Well everyone, things are happening.
Like it or not, agree or disagree, it looks as if life is slowly going back to normal. How we've dealt with COVID-19 will be widely debated. But what seems unmistakably clear is that society is trying to create normal again, or at least gradually build toward it.
Once states started lifting their stay-at-home orders, I had a feeling that sports wouldn't be too far behind in allowing games to be played and, at the very least, getting athletes back into facilities to start training for seasons.
Obviously, getting professional sports up and running is a whole different ballgame as compared to college and high school sports, because there are different leagues and associations at play.
But a big step was taken to getting college sports back this fall when the NCAA Division I Council voted to approve voluntary activities in football as well as men's and women's basketball starting on June 1. All other sports will be acted on at a later date.
While there is still a long time and a lot that needs to happen between now and the start of a football season, it's definitely a step in the right direction.
A question that coaches have been asked is: How much time do they believe they will need to get their teams ready for the season if it starts on time? The first weekend of games is Aug. 29, with a partial schedule, and the first full weekend of games is the following week, which is when McNeese State is scheduled to make the short trip east to take on longtime rival Louisiana-Lafayette.
Some coaches have said they will only need about a month to get ready, while others have said six and even up to eight weeks is necessary.
When players go back to workouts starting June 1, again, keeping in mind that it is voluntary, they will not be in football shape or even close to it. A lot of the hard work the players did from the start of winter workouts in January until everything stopped in mid-March is gone. Some players were able to get in good workouts while at home on lockdown, but most probably could only do a lot of bodyweight workouts, some running on their own, and improvising.
Strength and conditioning coaches have a tough task ahead of them: ease the athletes back into strenuous workouts as the country moves into the hottest time of the year, but don't take too long acclimating because the players need to be in shape for whenever it's announced that training camp can take place.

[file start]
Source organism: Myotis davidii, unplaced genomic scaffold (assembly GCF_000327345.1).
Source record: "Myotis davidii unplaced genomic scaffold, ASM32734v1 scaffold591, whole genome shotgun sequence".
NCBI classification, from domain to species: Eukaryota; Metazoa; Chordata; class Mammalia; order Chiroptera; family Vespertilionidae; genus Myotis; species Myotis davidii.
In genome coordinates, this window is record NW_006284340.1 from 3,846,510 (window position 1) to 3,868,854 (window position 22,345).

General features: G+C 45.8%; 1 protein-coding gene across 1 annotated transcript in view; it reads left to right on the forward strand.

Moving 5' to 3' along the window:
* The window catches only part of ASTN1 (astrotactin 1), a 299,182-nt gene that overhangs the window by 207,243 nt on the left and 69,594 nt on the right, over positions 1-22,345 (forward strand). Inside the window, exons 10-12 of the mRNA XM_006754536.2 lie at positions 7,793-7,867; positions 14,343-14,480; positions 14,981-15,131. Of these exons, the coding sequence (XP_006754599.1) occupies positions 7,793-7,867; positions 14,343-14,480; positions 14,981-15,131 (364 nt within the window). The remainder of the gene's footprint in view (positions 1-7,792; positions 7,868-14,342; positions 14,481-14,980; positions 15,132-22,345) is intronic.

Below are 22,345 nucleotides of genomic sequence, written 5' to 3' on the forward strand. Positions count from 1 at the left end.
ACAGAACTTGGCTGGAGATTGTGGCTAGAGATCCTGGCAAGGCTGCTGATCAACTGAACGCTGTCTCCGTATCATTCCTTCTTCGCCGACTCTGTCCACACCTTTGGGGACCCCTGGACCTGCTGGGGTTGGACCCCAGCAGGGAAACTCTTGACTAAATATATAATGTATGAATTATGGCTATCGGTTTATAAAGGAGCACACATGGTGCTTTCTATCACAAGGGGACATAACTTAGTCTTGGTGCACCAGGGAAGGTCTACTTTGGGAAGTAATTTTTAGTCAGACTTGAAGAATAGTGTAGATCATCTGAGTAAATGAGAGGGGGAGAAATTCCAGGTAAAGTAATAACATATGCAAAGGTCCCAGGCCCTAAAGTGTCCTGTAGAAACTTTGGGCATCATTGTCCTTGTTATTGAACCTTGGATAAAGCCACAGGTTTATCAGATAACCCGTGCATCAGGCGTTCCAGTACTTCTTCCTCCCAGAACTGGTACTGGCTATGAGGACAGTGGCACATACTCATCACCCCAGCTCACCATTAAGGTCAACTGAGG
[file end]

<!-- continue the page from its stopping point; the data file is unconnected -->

And I've written about this before, but it's going to be even tougher for programs like McNeese, with a new coaching staff and new schemes that were robbed of spring practices. The Cowboys have a little bit of time to put a lot in.
Yes, they've been putting in work online through Zoom meetings, but it's not the same as being out on the field or even being in the same meeting room.
With so much needing to happen between now and Sept. 5, it's nice to know that sports are slowly coming back. I don't say this to try and place sports in a more important light than anything else going on right now.
There are people doing way more important things than I am right now writing this column, as well as people fighting for their lives because of this devastating virus. But sports is my livelihood, as it is for plenty of people throughout the state, country and world. Sports are helping put a roof over my head and food in my mouth. Plus, even as a fan, I simply miss it.
Again, I hope this is all done responsibly so we can at the least watch sports in the fall. Will stadiums be packed with people? While it would be cool, I'm leaning towards no to that. But you never know.
Like I've said, there are still so many unanswered questions before we ultimately get what we want.
But recent announcements have started to give us glimmers of hope, which is all we can ask for right now.
David Berry covers McNeese State athletics. Email him at email@example.com